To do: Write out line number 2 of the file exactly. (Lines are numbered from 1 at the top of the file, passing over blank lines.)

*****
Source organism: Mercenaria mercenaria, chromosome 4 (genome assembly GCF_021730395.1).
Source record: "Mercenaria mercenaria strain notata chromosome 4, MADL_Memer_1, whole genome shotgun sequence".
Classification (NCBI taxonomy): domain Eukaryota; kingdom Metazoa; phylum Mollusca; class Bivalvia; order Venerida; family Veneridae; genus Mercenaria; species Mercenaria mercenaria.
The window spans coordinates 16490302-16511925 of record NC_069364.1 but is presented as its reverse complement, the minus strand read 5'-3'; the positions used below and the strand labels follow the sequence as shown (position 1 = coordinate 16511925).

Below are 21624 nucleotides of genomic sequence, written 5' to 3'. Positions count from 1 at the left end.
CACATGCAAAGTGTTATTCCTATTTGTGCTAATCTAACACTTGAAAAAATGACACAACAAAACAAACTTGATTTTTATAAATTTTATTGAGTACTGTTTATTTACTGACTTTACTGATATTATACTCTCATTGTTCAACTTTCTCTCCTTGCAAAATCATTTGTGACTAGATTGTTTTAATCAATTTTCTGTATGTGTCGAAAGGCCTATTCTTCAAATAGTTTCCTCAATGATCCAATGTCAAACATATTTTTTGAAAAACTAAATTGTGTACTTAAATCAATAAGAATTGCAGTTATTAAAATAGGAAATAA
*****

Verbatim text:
Source record: "Mercenaria mercenaria strain notata chromosome 4, MADL_Memer_1, whole genome shotgun sequence".